Now that President Biden has abandoned his promise not to impose vaccine mandates on working Americans, Wall Street investment banks are trying to guess how Biden's new mandates for federal workers - and his administration's request that all private employers with more than 100 employees impose a similar requirement - will increase the level of vaccine-induced immunity.
Unfortunately for Biden, a team of analysts at Goldman has run the numbers, and they're saying the impact of Biden's new program will probably be limited: Goldman estimates that the requirements will apply to about 25MM currently unvaccinated individuals, and boost the number of vaccinated individuals by 12MM (or 3.6% of the total population) through March next year.
Ultimately, Goldman expects 82% of the total population (and 90% of adults) to be vaccinated with a first dose by mid-2022.
What's more, Goldman sees some downside employment risk in the near term, as 7MM affected workers report that they will definitely not get the vaccine, while mandates imposed earlier this summer caused some to leave their jobs.
According to Biden's edicts, federal workers have 75 days to comply with the vaccine mandate, and although the DOL rule has not yet been issued, we expect private businesses will be given a similar time period to comply, suggesting the rule could become binding in late-2021 or early-2022. Although the vaccine mandate will likely be challenged in court, the administration appears to believe it falls within OSHA's authority (even if enforcement proves difficult).
Goldman's approach to estimating the impact of Biden's order is based on the impact of French President Emanuel Macron's immunity pass. equires proof of vaccination, immunity, or a negative test to get into restaurants, bars, hospitals, and public transportation or to work at a public venue. Although France’s immunity pass is mostly tied to spending rather than to work, it imposes similar vaccine/testing requirements to engage in normal economic life. The introduction of the vaccine passport in early July led to a sharp re-acceleration in the pace of first dose vaccinations in France, as shown by the chart above.
Goldman's alternate approach to projecting the impact of the order combines data from Census Household Pulse Survey on the shares of working individuals that are unvaccinated and "will probably not get it", that "will definitely not get it," or that are unvaccinated for other reasons, with an adjustment for individuals that misreport their vaccination status.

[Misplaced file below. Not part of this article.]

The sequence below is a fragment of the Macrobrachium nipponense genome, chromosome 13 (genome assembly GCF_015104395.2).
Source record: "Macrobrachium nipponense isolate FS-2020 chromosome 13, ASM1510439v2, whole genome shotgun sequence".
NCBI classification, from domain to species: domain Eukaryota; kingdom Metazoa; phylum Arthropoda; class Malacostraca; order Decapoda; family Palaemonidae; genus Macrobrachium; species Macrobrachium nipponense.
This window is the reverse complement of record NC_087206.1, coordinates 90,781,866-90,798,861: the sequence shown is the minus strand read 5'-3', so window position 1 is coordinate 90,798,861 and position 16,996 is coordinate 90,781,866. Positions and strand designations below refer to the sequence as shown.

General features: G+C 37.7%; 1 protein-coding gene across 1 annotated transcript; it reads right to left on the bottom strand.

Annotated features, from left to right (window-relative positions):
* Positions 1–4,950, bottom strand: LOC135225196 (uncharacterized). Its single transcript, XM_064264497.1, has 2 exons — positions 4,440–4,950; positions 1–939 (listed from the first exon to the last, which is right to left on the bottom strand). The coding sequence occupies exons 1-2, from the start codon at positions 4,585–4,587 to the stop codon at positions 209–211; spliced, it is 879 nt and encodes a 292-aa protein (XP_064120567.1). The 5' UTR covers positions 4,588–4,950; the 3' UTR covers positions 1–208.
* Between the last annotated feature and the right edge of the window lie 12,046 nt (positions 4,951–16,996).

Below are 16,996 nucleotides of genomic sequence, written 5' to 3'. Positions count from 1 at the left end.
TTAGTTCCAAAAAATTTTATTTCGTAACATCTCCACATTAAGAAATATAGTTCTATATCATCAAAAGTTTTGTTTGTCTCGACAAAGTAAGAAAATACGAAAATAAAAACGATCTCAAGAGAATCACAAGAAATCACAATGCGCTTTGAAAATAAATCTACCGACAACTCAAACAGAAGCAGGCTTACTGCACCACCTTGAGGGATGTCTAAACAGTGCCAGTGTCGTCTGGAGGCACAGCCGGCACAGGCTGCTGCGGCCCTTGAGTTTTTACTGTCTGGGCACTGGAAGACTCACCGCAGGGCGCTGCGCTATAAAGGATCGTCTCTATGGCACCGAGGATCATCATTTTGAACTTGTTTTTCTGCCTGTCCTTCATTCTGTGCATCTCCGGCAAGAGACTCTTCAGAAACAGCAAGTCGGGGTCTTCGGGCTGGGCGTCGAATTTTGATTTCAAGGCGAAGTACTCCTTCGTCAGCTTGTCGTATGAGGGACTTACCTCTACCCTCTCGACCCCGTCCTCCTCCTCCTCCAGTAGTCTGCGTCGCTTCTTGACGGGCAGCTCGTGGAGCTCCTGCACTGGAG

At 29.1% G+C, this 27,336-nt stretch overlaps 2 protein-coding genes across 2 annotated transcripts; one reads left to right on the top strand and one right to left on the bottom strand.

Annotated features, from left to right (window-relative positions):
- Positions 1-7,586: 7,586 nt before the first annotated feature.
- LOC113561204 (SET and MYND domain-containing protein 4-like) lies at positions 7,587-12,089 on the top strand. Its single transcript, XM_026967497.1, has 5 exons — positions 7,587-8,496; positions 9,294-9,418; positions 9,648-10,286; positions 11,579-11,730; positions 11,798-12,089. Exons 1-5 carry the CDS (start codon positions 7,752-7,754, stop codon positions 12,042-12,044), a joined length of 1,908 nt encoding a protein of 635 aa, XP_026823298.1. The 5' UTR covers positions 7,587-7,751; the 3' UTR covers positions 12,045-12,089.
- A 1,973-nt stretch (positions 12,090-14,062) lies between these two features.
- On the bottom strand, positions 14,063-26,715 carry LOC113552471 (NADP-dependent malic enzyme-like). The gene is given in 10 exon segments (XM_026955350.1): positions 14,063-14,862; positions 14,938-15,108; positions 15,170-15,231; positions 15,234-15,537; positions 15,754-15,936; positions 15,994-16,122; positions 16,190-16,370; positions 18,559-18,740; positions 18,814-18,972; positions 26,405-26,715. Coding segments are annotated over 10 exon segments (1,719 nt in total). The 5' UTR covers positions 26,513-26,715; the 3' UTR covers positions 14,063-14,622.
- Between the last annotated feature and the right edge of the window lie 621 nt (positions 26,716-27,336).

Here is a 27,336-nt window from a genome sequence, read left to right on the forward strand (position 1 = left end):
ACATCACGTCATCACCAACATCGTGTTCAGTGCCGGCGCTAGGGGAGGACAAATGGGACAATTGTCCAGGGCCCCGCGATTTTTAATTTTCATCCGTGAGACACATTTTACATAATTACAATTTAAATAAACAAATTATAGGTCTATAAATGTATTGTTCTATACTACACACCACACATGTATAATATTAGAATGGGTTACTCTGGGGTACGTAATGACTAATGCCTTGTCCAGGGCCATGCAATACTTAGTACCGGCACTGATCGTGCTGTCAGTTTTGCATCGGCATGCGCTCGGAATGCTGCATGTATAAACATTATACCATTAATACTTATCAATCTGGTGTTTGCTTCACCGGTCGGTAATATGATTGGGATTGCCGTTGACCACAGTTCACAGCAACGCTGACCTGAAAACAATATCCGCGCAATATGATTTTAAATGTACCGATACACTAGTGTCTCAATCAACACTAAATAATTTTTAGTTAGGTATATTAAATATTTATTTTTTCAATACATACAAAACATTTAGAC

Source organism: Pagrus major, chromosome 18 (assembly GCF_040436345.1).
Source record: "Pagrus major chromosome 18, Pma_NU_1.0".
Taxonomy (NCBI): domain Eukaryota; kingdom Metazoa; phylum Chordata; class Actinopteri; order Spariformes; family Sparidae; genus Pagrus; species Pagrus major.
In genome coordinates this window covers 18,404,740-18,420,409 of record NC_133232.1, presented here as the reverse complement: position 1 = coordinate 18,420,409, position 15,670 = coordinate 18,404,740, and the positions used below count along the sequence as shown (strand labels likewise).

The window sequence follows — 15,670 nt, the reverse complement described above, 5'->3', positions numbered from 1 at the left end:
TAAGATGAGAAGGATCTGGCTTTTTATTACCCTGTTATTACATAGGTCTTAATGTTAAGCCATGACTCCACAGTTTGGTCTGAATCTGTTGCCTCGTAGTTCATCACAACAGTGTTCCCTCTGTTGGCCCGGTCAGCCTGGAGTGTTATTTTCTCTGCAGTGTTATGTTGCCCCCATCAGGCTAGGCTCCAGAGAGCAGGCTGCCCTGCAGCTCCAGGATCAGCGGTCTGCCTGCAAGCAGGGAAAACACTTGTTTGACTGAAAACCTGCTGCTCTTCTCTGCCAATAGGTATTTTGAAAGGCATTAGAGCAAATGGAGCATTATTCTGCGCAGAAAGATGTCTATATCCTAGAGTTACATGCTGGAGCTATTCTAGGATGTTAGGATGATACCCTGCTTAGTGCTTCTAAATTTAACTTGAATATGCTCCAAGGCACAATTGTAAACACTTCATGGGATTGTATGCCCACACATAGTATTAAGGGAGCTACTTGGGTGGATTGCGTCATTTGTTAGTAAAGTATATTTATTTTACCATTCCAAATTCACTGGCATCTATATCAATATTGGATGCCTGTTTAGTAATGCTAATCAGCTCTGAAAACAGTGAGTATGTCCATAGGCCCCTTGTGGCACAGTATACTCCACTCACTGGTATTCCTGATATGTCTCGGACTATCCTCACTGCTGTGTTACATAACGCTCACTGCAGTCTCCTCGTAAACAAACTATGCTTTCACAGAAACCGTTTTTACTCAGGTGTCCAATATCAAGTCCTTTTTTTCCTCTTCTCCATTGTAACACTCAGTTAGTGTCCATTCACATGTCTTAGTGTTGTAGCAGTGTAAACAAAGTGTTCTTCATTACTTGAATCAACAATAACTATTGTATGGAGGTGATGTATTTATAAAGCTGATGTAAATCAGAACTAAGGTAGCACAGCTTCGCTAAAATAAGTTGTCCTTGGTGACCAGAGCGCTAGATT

Coupled with assumptions on the mandate-driven increase in the vaccination for each of these three groups, this approach implies that the requirements will boost the vaccination rate by just over 3pp by March next year. Averaging both approaches, we estimate that the new requirements will boost the number of vaccinated individuals by 12mn, or 3.6% of the total population.
Incorporating these estimates, the recent somewhat faster-than-expected vaccination pace, and assuming that vaccinations for children ages 5-11 are approved in November, we now expect 82% of the total population (and 90% of adults) to be vaccinated with a first dose by mid-2022, as the chart below shows.
As for the order's impact on the labor market, while growing vaccination rates might convince some (at-risk) people that it's finally safe to return to the work force, it's more likely that Biden's edict will lead to at least some employment reallocation this fall as vaccine-resisters search for jobs at smaller companies not subject to the mandate.
Of course there is still a significant amount of uncertainty regarding the implementation of Biden's mandate, including when and how strictly it will be enforced. At the very least, these projections will give us a chance to look back in three months and see how misguided - or perhaps how uncannily correct - they were.